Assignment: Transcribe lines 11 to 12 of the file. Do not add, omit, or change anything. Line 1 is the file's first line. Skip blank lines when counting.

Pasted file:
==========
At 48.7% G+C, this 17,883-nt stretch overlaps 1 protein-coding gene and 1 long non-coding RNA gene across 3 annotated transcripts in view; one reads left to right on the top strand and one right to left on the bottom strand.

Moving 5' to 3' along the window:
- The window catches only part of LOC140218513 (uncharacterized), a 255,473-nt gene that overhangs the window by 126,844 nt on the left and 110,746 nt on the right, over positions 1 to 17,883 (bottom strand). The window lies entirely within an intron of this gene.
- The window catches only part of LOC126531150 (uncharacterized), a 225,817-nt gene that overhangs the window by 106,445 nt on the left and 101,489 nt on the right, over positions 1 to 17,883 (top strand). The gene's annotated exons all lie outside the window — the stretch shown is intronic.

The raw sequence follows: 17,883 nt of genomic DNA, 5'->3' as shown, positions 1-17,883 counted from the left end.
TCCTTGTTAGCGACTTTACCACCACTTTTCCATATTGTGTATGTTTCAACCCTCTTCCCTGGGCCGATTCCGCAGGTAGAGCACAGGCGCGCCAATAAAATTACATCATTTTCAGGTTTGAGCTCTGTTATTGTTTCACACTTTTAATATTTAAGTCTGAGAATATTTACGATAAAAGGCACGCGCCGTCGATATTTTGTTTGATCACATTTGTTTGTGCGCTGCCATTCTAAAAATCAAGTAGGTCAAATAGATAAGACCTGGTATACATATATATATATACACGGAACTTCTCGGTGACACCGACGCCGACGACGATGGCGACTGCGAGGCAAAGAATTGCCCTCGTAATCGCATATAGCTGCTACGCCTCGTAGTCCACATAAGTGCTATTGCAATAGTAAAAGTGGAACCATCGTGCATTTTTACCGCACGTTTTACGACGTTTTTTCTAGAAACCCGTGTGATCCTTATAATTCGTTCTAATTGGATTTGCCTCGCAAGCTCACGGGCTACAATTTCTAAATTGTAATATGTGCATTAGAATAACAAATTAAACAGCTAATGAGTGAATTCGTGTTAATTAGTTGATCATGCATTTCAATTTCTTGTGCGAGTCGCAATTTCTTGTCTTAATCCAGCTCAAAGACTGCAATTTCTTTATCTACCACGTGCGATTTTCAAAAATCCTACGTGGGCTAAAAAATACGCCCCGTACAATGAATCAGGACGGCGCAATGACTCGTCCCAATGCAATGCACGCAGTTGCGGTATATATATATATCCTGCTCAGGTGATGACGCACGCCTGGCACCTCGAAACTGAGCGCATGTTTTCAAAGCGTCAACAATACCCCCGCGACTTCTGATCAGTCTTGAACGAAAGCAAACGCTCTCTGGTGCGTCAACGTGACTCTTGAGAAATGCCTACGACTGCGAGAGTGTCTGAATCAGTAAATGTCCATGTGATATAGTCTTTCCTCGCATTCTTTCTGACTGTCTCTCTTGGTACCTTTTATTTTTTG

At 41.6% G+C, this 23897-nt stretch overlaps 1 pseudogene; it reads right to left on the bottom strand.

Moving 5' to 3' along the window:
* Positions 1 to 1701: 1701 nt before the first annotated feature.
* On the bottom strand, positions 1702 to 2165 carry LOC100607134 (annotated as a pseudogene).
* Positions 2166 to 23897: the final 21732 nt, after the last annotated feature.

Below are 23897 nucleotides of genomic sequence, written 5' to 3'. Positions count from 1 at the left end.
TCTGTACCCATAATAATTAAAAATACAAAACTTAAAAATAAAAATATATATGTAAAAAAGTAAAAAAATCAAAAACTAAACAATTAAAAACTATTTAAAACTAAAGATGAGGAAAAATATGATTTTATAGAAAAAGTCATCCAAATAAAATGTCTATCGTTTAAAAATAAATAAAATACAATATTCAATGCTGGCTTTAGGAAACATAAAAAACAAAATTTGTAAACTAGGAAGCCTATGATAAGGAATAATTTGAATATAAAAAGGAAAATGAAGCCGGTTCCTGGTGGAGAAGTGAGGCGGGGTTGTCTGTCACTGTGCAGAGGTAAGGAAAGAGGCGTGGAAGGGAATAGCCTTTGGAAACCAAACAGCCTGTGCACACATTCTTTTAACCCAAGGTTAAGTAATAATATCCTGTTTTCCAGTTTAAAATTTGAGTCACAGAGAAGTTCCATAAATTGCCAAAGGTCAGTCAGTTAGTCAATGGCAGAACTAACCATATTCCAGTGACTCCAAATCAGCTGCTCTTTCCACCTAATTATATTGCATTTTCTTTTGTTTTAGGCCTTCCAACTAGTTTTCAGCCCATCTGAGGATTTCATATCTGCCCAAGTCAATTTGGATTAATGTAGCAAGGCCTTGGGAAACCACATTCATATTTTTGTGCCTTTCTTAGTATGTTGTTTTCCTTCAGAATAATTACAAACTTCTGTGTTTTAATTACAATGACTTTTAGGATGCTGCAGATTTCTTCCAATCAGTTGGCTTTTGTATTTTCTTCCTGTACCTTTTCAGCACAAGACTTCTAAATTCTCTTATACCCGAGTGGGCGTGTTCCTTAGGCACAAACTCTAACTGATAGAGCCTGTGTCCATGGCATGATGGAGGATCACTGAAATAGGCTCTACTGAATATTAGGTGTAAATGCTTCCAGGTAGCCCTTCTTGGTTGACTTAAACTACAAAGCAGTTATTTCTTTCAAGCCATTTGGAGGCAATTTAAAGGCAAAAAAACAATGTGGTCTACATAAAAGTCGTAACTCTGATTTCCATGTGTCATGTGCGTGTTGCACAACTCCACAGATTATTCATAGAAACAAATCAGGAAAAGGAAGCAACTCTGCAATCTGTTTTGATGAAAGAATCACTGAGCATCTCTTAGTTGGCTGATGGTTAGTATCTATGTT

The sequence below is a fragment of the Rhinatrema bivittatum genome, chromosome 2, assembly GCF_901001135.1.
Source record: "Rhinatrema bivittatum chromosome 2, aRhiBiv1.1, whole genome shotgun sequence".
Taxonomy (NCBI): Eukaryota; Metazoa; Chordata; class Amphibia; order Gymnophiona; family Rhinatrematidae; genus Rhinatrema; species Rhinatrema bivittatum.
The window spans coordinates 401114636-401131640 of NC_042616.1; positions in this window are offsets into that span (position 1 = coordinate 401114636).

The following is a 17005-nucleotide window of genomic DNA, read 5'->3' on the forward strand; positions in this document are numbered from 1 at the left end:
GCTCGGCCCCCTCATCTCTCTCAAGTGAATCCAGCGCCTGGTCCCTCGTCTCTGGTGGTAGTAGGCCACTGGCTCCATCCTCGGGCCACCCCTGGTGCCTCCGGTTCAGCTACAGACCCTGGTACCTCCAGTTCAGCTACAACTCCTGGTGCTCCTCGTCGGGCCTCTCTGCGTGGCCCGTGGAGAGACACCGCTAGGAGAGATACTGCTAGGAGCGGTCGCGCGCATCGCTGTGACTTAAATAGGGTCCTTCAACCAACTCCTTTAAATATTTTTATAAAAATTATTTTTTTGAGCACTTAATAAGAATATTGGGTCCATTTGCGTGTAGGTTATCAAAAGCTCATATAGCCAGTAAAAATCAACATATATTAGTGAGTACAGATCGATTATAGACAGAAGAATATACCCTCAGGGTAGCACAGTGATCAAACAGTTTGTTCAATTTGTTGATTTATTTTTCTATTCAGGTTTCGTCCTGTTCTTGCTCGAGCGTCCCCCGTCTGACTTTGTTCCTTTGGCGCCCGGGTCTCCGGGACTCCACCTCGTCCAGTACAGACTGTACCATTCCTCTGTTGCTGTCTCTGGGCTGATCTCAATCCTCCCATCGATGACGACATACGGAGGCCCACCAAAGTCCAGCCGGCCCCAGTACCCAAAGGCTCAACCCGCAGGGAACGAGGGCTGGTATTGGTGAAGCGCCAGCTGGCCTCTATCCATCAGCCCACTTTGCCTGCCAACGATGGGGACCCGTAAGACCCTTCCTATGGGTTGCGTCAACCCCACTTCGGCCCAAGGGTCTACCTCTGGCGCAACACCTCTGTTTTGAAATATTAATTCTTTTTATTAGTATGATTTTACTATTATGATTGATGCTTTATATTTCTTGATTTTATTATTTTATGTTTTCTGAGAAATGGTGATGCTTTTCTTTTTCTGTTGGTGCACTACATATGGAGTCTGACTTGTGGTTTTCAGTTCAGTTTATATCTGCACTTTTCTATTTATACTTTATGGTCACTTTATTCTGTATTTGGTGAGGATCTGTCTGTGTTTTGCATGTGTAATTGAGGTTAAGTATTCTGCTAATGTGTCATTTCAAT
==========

* Positions 2166 to 23897: the final 21732 nt, after the last annotated feature.

Below are 23897 nucleotides of genomic sequence, written 5' to 3'. Positions count from 1 at the left end.